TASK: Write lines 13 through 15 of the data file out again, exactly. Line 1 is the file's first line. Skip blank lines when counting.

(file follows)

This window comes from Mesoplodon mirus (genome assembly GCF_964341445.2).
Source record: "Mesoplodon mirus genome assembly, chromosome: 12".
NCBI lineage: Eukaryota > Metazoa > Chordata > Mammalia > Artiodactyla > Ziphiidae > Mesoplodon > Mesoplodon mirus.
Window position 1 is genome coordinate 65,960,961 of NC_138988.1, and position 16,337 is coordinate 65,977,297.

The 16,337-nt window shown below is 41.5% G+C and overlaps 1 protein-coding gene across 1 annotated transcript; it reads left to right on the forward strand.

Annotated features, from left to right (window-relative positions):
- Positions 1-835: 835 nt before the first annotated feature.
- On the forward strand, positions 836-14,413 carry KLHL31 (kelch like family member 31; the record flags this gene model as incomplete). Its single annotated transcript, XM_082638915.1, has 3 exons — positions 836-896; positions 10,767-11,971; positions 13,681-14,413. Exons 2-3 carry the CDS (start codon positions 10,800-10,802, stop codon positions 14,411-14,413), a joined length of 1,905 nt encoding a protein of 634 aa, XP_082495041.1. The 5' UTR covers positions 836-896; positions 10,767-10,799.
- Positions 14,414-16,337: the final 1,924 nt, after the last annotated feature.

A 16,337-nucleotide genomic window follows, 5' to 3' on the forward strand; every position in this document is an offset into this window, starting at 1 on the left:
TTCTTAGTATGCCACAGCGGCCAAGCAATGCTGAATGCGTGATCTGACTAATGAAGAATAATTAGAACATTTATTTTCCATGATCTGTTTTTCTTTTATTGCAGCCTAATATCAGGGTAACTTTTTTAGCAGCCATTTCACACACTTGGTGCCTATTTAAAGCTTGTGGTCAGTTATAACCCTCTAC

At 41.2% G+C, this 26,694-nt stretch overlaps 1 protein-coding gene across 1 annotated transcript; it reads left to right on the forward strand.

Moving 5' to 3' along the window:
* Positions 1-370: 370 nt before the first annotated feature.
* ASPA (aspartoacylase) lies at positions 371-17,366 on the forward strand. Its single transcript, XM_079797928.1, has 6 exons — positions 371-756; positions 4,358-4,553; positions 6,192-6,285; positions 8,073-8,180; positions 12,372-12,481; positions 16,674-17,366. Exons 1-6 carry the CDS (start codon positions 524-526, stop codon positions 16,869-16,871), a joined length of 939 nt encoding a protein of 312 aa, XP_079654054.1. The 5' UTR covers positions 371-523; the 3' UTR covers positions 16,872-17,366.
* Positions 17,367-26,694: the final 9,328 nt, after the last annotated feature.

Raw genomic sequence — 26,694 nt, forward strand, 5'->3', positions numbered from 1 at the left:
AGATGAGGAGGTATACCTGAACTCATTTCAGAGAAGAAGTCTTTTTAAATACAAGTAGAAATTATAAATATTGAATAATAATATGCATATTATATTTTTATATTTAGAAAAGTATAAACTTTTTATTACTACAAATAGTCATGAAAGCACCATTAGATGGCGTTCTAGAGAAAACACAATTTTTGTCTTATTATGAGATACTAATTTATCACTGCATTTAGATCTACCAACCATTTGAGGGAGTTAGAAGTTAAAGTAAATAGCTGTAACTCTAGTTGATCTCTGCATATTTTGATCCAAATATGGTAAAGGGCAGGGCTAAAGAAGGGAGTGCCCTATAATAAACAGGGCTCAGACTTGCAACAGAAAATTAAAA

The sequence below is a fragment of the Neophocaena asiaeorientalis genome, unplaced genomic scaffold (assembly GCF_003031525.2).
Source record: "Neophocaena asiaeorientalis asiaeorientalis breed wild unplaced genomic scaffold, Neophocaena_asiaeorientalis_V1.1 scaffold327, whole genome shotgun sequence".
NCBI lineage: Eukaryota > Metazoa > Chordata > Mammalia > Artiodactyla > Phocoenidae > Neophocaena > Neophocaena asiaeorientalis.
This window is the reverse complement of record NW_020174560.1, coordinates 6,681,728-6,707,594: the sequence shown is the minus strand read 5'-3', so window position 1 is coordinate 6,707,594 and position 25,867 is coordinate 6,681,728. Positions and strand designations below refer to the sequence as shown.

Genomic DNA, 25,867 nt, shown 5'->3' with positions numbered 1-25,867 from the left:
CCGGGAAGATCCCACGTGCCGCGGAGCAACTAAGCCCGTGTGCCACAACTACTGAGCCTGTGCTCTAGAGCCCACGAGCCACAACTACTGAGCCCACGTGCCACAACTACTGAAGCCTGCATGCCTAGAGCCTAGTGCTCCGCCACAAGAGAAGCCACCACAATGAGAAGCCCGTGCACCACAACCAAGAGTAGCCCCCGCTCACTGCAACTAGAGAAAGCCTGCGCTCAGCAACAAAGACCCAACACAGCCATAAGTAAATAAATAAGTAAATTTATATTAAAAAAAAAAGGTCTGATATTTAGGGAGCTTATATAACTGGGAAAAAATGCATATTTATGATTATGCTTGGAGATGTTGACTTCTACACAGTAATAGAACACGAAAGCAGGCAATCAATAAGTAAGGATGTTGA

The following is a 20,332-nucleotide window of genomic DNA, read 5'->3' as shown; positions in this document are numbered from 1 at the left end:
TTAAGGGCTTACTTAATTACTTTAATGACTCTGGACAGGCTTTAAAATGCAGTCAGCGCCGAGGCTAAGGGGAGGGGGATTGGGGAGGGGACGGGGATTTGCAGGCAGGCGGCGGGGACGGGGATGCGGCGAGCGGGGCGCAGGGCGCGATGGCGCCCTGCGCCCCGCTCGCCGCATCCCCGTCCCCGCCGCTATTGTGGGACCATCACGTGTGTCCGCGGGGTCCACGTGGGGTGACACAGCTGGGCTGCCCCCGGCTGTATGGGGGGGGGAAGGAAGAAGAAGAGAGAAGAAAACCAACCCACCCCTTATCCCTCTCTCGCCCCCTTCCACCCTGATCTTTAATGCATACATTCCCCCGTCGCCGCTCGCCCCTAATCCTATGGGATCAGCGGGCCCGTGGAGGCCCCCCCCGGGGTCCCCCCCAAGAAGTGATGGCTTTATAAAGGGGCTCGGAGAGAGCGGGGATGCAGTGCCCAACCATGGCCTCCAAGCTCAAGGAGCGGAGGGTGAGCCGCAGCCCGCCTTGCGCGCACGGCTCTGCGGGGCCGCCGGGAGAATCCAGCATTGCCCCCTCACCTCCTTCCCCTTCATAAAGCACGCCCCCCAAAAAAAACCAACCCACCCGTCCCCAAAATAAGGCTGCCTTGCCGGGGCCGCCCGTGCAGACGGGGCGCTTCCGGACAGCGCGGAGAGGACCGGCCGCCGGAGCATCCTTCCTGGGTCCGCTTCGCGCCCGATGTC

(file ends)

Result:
Moving 5' to 3' along the window:
* Positions 1-370: 370 nt before the first annotated feature.
* ASPA (aspartoacylase) lies at positions 371-17,366 on the forward strand. Its single transcript, XM_079797928.1, has 6 exons — positions 371-756; positions 4,358-4,553; positions 6,192-6,285; positions 8,073-8,180; positions 12,372-12,481; positions 16,674-17,366. Exons 1-6 carry the CDS (start codon positions 524-526, stop codon positions 16,869-16,871), a joined length of 939 nt encoding a protein of 312 aa, XP_079654054.1. The 5' UTR covers positions 371-523; the 3' UTR covers positions 16,872-17,366.